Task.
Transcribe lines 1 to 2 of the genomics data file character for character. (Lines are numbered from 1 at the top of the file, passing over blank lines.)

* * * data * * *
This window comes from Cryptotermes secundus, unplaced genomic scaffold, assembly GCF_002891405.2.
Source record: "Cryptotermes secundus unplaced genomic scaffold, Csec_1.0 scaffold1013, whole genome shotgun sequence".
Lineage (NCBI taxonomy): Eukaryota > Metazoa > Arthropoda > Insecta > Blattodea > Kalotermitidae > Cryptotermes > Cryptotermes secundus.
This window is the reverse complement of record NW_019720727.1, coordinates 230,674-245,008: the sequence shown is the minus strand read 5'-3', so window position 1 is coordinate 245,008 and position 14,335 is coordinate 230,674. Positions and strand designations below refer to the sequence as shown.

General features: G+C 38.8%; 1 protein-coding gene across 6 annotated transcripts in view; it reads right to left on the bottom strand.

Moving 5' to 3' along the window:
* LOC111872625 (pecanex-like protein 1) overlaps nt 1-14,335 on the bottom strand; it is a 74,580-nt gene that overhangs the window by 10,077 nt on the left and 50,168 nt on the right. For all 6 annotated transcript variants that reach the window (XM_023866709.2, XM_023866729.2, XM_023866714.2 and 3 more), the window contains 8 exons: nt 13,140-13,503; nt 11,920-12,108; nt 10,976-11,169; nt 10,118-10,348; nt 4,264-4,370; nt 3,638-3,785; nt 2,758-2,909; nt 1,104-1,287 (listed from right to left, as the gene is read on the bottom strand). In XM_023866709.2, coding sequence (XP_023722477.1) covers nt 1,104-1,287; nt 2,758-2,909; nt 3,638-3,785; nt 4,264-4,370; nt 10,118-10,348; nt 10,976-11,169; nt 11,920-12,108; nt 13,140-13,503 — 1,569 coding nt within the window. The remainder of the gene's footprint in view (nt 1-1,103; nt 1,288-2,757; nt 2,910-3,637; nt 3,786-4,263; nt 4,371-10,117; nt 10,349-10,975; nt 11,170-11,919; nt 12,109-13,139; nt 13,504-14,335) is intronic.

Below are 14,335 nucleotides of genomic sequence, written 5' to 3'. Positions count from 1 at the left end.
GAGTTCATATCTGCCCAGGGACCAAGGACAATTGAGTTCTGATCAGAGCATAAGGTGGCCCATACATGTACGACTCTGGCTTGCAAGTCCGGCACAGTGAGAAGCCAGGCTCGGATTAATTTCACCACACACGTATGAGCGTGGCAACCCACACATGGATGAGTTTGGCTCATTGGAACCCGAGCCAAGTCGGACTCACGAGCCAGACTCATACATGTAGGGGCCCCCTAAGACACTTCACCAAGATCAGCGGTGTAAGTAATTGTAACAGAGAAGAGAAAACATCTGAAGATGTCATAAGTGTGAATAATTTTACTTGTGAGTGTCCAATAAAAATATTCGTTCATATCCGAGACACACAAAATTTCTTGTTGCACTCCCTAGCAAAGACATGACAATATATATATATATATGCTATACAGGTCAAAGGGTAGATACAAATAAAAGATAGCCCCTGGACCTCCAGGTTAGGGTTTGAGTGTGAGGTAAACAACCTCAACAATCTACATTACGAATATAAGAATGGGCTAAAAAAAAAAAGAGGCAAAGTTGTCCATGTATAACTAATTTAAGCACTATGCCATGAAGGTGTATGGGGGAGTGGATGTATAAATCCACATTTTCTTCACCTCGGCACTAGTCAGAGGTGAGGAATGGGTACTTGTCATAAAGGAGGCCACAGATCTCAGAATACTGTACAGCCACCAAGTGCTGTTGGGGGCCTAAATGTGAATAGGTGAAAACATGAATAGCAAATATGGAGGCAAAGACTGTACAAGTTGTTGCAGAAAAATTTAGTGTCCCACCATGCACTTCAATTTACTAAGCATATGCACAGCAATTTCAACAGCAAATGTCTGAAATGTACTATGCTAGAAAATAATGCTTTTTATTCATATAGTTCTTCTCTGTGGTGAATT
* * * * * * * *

This window comes from Cryptotermes secundus, unplaced genomic scaffold, assembly GCF_002891405.2.
Source record: "Cryptotermes secundus unplaced genomic scaffold, Csec_1.0 scaffold1013, whole genome shotgun sequence".